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County Manager's Office

Phone: 913-715-0725

111 S. Cherry St., Suite 3300, Olathe, KS 66061

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county manager's office

The County Manager's Office is responsible to the Board of County Commissioners and the residents of Johnson County for the effective and efficient delivery of programs and services, using sound management and financial principles while emphasizing high ethical values, innovation, and continuous improvement.

Department News

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Donate as little as an hour each month, make a difference
December 7, 2016

Johnson County Meals on Wheels is looking for volunteers who have just one extra hour a month during their lunch break to deliver meals to homebound seniors.

Johnson County Meals on Wheels delivers a hot, nutritious noon meal to these individuals. However we provide more than a meal. We also serve as a daily check on homebound seniors to make sure they are doing well.

There are eight different locations where volunteers can pick up their meals: Blue Valley, De Soto, Gardner, Lenexa, Merriam, Olathe, Overland Park, and Spring Hill. Meals are delivered Monday – Friday between 10:45 a.m. – noon by our dedicated volunteer team.

Volunteers must be at least 18 years old, attend an orientation session, and complete an application to get started. Children are welcome to accompany parents or grandparents on their routes. Volunteers may adopt a weekly route, a monthly route or even serve as a substitute and drive when available.

The next orientation sessions are from 1 p.m. to 3 p.m. on Tuesday, Dec. 13 and Thursday, Dec. 22 at 11811 S. Sunset Drive, Suite 1300, Olathe, KS 66061. Volunteers are asked to bring their driver’s license and proof of auto insurance and will complete all necessary paperwork at the orientation session.

With as little as one hour a month, you can make a difference in the life of homebound seniors. If you would like to register for an upcoming orientation session, please call Brandy at 913-715-8859.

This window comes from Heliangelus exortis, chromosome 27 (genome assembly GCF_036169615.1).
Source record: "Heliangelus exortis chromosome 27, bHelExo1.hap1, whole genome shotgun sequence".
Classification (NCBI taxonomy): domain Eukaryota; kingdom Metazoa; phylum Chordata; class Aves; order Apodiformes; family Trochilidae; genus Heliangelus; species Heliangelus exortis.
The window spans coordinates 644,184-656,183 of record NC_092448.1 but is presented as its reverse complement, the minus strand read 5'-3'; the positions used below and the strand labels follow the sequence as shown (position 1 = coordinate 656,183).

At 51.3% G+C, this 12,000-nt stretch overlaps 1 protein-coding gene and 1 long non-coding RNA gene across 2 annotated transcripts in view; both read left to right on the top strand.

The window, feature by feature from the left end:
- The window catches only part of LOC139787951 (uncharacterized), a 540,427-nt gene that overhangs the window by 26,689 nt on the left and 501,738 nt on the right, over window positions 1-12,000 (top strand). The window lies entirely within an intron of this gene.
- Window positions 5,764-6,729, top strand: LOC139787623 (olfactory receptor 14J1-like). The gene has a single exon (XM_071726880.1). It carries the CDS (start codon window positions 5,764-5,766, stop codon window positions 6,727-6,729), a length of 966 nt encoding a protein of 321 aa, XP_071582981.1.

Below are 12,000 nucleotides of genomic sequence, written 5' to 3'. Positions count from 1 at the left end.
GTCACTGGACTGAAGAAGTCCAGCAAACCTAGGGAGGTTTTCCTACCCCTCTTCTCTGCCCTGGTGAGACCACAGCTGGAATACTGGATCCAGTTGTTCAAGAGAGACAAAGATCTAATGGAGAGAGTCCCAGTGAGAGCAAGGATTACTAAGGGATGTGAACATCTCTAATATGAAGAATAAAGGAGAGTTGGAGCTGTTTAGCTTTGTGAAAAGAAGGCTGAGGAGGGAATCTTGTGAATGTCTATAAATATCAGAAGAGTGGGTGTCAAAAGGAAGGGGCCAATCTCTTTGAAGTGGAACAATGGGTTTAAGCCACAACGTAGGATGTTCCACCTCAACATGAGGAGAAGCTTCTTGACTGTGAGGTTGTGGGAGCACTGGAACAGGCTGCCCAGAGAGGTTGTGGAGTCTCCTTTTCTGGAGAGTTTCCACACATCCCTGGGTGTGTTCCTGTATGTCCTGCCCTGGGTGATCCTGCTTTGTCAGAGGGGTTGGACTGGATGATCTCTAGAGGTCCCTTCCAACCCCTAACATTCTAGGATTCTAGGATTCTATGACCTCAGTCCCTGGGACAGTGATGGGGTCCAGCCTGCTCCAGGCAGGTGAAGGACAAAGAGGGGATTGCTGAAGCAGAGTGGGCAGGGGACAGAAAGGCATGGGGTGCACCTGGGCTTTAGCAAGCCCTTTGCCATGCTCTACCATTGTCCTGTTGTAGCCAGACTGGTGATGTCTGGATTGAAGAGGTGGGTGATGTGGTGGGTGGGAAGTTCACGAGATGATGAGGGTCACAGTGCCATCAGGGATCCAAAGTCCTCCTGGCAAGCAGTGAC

Apply for the Johnson County Citizens Academy program
December 9, 2016

Learn about the inner workings of Johnson County Government and how you can get more involved in our community through the Johnson County Citizens Academy program! The spring 2017 session will begin Feb. 16 and meet for three hours (6–9 p.m.) each Thursday evening until April 27, with no session on March 16 due to spring break. Dinner will be provided at no cost during each weekly session. The application deadline for the spring program is Jan. 20. Visit jocogov.org/citizensacademy for more information and to apply.

The goal of the Johnson County Citizens Academy is three-fold: 

  • Enhance citizen knowledge of county operations and services  
  • Encourage a unified community identity 
  • Increase participation in Johnson County boards and commissions

During sessions participants hear presentations from staff, perform hands-on activities, and take tours of various county departments and agencies, including Public Works, Human Services, Libraries, Developmental Supports, Park and Recreation, the Sheriff’s Office and more.

Fall Citizens Academy session participant John said, "…I know now what the boards and commissions are, and how to discover whether there are any openings. I have a list of people I can contact. I also have a lot more information about the range of volunteer opportunities that are available — now I just need to decide which opportunities appeal to me the most. But the most valuable thing for me was the knowledge that our leaders have the well-being of this community well in hand. I was continually struck by the passion and commitment of the members of our county government and the leaders of our county services…I’m comforted knowing this and I’m more passionate than ever to get involved.”

If you have questions about the Citizens Academy Program, please call Chelsea Ren Morton at 913-715-0729.

Be prepared for winter weather hazards
December 1, 2016

It’s Winter Weather Awareness Day in Kansas. Here are tips to be better prepared for inclement weather as Johnson County residents deal with the first cold snap of the season.

Before a winter storm

  • Prepare: Review your family plan and ensure you have enough food and water to last 72 hours.
  • Monitor: Weather changes quickly. Stay up-to-date with the latest forecast and warnings.
  • Review: Advisories are issued when winter weather will create travel delays and safety issues, and warnings mean the weather could be life threatening. Watches may precede either of these, and are issued when impacts are still 12 to 48 hours out.

During a winter storm

  • Stay indoors: Avoid unnecessary travel and exposure to the elements.
  • Slow down: If you must travel, drive cautiously and defensively. Clear off ice and snow, and don't leave home without emergency supplies.